This British Standard aims to provide organisations with guidance for managing the risk of modern slavery, including prevention, identification, response, remediation, mitigation, and reporting modern slavery in its operations, supply chains, and its wider operating environment. It is the first national standard on modern slavery.
BS 25700 on modern slavery can be adopted by all organisations, irrespective of sector, type, size, and nature of activity. The British Standards Institute (BSI) explains that the standard is written as a comprehensive organisational approach, and so is suitable for every member of staff of any organisation wishing to understand better what good looks like and how they can support their organisation’s drive to address modern slavery. The standard is of particular interest to:
C-Suite (e.g. executive level/leadership teams)
HR and training managers
risk and compliance officers
monitoring and surveillance managers
exploitation officers and anti-human trafficking outreach officers
lawyers involved in human rights, safeguarding, governance, and ethics.
The sectors most often associated with modern slavery are agriculture, construction, events, domestic work, hotels and accommodation, textiles, warehouses, and distribution but it’s important that people understand it can be found in any sector and any location.
Defining modern slavery as a set of specific legal concepts that include forced labour, debt bondage, forced marriage, slavery, slavery-like practices, and human trafficking; this new British Standard gives organisations guidance on managing the risk of modern slavery, including prevention, identification, response, remediation, mitigation, and reporting modern slavery in their operations, supply chains, and wider operating environment.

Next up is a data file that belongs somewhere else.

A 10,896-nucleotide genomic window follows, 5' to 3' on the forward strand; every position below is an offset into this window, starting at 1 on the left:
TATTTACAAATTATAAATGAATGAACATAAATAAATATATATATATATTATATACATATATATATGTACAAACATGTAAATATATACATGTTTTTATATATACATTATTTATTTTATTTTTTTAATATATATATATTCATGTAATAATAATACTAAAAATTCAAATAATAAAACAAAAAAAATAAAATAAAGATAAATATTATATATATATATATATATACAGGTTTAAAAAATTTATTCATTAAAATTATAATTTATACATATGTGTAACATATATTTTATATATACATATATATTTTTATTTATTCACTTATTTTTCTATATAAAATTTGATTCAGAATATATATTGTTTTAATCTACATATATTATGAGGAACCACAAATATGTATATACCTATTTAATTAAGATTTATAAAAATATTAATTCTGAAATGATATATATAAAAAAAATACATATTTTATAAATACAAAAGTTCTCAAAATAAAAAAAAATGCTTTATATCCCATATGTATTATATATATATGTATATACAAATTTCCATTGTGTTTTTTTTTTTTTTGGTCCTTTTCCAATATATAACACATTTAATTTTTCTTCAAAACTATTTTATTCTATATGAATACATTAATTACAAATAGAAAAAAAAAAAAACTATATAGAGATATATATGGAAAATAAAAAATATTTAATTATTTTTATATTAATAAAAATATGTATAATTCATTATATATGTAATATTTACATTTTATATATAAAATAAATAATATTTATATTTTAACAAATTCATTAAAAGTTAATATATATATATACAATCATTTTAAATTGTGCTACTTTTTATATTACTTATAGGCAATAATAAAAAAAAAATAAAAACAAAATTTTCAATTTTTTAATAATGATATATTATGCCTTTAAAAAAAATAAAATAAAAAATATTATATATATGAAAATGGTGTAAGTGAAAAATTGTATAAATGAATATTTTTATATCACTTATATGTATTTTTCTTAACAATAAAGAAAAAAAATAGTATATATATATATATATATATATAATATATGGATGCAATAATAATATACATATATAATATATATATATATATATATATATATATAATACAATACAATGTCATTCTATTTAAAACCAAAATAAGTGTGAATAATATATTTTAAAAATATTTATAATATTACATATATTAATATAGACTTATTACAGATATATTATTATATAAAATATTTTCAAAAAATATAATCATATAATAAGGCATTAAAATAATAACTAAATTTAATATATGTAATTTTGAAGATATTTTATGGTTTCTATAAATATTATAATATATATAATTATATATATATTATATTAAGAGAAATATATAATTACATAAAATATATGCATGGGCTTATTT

BS 25700 also encourages organisations to go beyond legal and statutory duties and address the wider risks associated with modern slavery.
BSI suggests that BS 25700 can help organisations to:
Effectively manage the risk of modern slavery.
Demonstrate human rights due diligence in response to numerous international, regional, and national initiatives driving organisations to act in an ethical and responsible manner, such as the UN Guiding Principles on Business and Human Rights (UNGPs).
Comply with growing mandatory human rights due diligence and mandatory reporting requirements.
Strengthen overall risk management and improve efficiency.
Enter new markets and trade more easily.
Underpin organisational ESG commitments.
Build confidence and trust in the organisation’s probity.
BSI September 2022